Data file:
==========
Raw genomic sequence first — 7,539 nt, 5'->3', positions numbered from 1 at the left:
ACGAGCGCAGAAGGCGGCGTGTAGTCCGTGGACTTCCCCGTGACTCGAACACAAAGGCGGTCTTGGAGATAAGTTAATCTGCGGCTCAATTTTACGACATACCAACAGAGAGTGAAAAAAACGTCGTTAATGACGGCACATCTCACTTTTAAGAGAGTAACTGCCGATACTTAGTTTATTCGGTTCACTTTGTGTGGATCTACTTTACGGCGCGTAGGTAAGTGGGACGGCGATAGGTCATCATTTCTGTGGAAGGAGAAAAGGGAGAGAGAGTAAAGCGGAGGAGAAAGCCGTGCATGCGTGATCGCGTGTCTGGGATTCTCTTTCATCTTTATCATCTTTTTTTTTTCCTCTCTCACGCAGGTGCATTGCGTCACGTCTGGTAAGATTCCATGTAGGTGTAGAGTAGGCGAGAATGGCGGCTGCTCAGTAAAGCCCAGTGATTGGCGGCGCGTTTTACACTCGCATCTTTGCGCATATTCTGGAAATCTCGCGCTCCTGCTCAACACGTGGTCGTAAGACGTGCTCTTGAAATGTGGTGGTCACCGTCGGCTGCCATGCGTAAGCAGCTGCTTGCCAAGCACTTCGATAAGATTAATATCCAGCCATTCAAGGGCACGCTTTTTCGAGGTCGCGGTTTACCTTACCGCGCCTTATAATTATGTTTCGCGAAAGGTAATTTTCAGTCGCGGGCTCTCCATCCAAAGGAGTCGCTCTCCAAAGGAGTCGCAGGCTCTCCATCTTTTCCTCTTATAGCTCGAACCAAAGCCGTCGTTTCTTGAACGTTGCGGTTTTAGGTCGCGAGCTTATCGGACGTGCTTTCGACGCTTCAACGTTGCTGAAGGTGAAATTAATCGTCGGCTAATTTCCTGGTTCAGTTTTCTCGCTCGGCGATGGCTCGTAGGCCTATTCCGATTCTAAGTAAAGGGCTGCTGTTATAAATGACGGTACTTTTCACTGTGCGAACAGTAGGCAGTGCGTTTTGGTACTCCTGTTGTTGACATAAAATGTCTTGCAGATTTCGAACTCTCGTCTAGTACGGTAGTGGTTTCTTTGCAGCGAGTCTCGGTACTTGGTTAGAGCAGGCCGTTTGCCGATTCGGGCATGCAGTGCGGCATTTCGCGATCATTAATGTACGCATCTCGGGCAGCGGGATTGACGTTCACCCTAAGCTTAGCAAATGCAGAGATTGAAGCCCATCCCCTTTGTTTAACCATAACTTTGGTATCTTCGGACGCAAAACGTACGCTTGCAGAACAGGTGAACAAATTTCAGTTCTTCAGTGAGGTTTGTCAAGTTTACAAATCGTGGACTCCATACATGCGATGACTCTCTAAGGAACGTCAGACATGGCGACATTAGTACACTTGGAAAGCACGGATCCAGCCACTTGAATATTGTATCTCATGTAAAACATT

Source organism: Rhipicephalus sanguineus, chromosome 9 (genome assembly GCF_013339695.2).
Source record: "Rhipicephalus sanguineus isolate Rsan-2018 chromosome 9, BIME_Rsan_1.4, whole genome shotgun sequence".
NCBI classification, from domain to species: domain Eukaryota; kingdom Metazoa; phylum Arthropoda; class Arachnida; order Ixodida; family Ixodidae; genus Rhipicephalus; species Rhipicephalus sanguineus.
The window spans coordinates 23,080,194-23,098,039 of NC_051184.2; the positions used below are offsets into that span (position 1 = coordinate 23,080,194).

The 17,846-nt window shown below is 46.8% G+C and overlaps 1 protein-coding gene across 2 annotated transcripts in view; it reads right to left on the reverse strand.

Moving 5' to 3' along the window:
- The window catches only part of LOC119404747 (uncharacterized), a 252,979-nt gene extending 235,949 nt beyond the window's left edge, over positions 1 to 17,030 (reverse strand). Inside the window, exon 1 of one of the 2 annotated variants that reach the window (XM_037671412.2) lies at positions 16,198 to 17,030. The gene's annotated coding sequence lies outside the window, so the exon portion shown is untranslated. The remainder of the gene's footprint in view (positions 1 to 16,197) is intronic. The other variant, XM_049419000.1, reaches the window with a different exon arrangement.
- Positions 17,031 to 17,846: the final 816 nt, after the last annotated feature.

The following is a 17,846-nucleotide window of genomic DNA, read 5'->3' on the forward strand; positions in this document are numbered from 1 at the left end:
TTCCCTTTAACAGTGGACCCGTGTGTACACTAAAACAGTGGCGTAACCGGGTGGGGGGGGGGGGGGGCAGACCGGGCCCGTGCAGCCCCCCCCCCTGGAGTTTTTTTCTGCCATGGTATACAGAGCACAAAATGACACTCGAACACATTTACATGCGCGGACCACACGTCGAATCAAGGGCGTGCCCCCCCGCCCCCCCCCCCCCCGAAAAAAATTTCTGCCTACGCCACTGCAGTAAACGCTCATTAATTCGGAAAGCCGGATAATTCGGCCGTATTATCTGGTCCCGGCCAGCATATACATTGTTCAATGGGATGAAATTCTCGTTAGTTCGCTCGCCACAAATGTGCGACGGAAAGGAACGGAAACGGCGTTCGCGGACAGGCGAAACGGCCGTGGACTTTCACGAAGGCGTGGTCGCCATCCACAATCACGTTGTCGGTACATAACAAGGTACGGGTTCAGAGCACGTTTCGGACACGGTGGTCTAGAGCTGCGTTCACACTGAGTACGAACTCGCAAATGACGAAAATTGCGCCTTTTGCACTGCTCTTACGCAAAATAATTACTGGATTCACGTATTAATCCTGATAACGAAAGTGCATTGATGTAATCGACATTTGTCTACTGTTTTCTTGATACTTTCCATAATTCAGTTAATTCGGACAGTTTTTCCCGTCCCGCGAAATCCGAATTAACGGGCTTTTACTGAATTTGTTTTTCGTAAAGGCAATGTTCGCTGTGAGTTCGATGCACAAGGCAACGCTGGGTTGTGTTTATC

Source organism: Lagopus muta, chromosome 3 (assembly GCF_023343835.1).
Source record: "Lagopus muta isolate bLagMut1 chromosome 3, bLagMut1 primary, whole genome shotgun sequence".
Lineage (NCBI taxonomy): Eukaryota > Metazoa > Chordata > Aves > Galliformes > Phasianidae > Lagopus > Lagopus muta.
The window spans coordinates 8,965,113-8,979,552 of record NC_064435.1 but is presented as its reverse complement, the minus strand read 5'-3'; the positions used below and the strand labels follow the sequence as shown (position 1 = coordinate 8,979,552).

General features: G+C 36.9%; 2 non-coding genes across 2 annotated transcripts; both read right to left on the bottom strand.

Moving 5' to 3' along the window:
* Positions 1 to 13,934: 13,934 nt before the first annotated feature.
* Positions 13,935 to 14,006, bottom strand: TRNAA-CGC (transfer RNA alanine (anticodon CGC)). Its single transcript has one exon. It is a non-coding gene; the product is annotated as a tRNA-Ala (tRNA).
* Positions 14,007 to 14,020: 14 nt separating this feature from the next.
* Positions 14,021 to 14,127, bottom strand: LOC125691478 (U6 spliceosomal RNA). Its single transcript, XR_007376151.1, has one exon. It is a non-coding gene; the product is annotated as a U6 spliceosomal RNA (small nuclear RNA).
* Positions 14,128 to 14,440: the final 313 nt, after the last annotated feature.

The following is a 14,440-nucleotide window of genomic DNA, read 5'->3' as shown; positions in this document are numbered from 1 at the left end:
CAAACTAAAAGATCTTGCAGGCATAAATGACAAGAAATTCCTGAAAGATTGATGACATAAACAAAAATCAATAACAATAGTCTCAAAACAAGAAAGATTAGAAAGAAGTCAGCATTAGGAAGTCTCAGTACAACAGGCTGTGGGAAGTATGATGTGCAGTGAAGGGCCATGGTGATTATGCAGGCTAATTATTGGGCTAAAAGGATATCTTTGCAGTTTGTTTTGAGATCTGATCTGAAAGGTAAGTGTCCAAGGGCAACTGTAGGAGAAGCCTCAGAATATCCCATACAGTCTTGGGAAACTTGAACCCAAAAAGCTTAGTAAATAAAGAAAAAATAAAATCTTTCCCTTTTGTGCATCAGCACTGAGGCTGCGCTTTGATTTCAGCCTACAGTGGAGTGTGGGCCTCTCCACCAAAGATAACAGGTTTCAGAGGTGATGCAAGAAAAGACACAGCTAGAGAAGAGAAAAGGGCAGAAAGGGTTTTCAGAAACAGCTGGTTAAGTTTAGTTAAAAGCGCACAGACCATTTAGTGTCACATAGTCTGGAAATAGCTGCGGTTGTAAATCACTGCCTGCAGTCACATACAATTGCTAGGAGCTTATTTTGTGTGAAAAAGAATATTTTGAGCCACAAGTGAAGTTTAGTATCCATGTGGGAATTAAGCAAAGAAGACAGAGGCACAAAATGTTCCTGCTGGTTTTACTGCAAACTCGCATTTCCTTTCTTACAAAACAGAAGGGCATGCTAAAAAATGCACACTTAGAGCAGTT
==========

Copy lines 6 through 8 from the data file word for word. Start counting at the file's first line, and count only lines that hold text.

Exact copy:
The window spans coordinates 23,080,194-23,098,039 of NC_051184.2; the positions used below are offsets into that span (position 1 = coordinate 23,080,194).

The 17,846-nt window shown below is 46.8% G+C and overlaps 1 protein-coding gene across 2 annotated transcripts in view; it reads right to left on the reverse strand.

Moving 5' to 3' along the window: